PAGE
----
Writing some Lua
I’m working on a playdate game. It’s sort of a mishmash of tile-matching mechanics, and attempts to get the crank working with various ideas I’ve had for square-grid manipulation. I’ve sort of thrown a bunch of ideas together and what I need to do now is decide how I’m going to focus it into an actual game. Currently there are both realtime “action puzzle” levels and also some more discreet puzzle levels that are not really designed so much as some tutorial and proof that puzzles could be designed pretty easily. I’m tempted to write a generator so I don’t have to do any level design, but I’ve gone down that road before, and once I’ve got the generator, I still have to pick levels that seem fun, and that’s usually where I crap out. I’ve mostly been focused on the action puzzle mode, which is what I really want to be the game, but if I’m being honest, I think the other mode seems maybe slightly more fun right now. I think I might try and think of ways to make the levels not be realtime, but still have recursive puzzles.
As I touched on in my last post, toward the end of last year and into the beginning of this one, I spent a bunch of time building some framework stuff for iOS grid-based games. I only mention this because now I’ve re-built a lot of that stuff in Lua for Playdate dev, which has me thinking lately about how I could re-use it in Pico-8, and maybe also in Love2D. The Love2D aspect is interesting because I could then target/publish back on iOS (in addition to desktops), bringing my development path pretty much full-circle. (I still definitely prefer Swift to Lua though, and have been daydreaming a bit about writing a Swift package that generates my Lua for me… that’s probably silly though.)
But no Unity
After publishing Thrive Digital last fall, I have yet to even install Unity on my new MacBook Pro. I think I may be “done” with Unity as a platform. (At least until I have another VR or AR project, but possibly not even then.) Unfortunately, this means a whole lot of my “in progress” projects are kind of abandoned at this point. That includes remakes of Action Chess and Go Tetris (which I’d been planning on calling Action Go when I do finally finish it), as well as a handful of prototypes and game jam games.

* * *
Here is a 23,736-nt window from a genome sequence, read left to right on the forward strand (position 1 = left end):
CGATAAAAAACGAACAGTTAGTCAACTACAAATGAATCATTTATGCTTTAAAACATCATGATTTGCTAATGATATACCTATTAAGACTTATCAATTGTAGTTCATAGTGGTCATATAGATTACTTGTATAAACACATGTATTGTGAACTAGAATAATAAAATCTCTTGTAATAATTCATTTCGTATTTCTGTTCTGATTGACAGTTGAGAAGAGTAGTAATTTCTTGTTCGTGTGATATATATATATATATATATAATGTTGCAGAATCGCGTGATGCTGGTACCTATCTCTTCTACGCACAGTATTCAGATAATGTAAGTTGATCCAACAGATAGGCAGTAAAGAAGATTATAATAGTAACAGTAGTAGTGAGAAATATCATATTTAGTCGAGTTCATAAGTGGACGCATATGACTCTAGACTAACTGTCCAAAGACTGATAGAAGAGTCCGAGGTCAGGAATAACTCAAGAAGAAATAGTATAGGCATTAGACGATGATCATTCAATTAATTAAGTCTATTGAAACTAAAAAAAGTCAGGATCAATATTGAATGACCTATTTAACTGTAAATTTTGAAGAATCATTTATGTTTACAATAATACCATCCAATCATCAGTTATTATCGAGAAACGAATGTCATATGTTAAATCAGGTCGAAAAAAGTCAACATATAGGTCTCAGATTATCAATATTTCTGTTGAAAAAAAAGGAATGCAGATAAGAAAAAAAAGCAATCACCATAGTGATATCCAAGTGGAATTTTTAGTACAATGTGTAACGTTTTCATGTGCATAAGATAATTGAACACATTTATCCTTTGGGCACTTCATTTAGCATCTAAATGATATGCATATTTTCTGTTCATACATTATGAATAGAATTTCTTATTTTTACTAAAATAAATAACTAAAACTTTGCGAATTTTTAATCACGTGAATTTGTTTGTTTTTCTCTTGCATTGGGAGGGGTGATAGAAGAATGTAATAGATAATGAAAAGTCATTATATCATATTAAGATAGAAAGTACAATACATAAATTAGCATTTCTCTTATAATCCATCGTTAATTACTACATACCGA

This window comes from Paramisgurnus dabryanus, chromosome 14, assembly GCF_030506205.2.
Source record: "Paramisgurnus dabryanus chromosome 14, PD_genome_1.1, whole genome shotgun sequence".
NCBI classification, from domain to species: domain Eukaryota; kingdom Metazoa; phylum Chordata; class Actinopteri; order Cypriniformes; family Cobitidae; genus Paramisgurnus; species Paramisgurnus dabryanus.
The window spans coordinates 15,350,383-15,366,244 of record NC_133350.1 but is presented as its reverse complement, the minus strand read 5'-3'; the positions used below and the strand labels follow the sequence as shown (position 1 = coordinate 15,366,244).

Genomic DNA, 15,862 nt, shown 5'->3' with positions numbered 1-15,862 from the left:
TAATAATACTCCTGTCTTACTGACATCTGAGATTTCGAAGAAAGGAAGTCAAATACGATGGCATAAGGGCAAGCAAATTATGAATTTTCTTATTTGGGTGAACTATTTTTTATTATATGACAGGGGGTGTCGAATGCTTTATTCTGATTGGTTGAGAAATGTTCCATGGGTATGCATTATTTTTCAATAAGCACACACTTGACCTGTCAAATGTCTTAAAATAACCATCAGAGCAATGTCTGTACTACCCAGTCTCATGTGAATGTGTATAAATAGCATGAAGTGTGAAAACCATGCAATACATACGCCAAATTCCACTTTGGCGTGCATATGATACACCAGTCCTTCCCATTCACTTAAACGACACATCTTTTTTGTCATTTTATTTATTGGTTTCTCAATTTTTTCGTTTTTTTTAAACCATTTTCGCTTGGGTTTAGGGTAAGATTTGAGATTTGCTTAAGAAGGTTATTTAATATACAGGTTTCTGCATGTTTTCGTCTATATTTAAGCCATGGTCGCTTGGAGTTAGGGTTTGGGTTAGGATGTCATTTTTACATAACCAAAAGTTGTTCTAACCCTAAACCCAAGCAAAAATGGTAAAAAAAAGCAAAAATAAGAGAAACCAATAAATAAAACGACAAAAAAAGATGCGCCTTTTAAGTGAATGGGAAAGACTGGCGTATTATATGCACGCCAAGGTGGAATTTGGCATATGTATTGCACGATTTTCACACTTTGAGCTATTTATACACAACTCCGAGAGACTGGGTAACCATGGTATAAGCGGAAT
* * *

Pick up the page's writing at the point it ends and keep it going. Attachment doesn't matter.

One of the jam games I thought was particularly promising and that I always meant to finish up was called Tetro-Buddies, and it had excellent art by August Brown.
Also in my Unity “in-progress” folder is Puzzle Prison, a game made for and targeting Google cardboard (no relation to Tetro-Buddies). I more or less abandoned Puzzle Prison around the time the first Oculus Quest came out. It was very near completion for a while, and I should probably have just released it. I actually showed Puzzle Prison at a number of events, and for a while it was my go-to demo whenever I wanted to show off VR on my phone. (It was a 3DoF Chain-Shot clone where the “puzzle was all around you”.)
I have been meaning to blog about Puzzle Prison for years. I even had an amazing OST made by musician Paths (who was calling himself DR00 at the time). The gameplay was… fine, but nothing special. I had all these ideas for making it more of a unique take, (mostly I just implemented a few additional block types, but I entertained plenty of other ideas) but none of the ideas really improved the gameplay much, and I think that had a lot to do with my never releasing it beyond TestFlight.
Now this article has become more about what I’m not doing than what I am, so let’s get back to that.
And some Action Puzzle game cataloging
The other thing I’ve been spending a lot of time on lately has been action puzzle game curation and Taxonomy. I have a relatively long blog post I’ve been working on, so I won’t go into it here, but of course action puzzle game taxonomy is a topic I’ve written about, and even felt compelled to present about, in the past. One piece of this is that I put together a relatively long list of action puzzle games on IGDB, mostly to make it easier to get feedback from fans of the genre about any that I may have missed or just don’t know about while putting the list together. I think there are a ton missing from the last 10-20 years, and I’d love for this to be as close to comprehensive as possible, but I’m not including any sequels or games that just don’t add anything to the design-space (although of course sometimes that judgement is subjective, so I’m erring on the side of inclusion).
One thing that’s decidedly missing from the IGDB list are smaller indie and hobbyist games. The list started not on IGDB, and the original is more comprehensive, and includes a bunch of iOS games not found on IGDB, a well as Pico-8 games. Of course it is possible to add games to IGDB, but I’m not sure that’s the best use of my time. The Pico-8 curation has been especially fun, because I recently bought an Anbernic RG351V, and have set it up to play all my favorite Pico-8 games, including some excellent Action Puzzle games like Pushamo, PullFrog, Bondstones, Drop Blop, TetraChess, and Sirtet. I definitely feel like I’ve barely scratched the surface on finding them.
Anyway, look for that blog post… sometime soon-ish.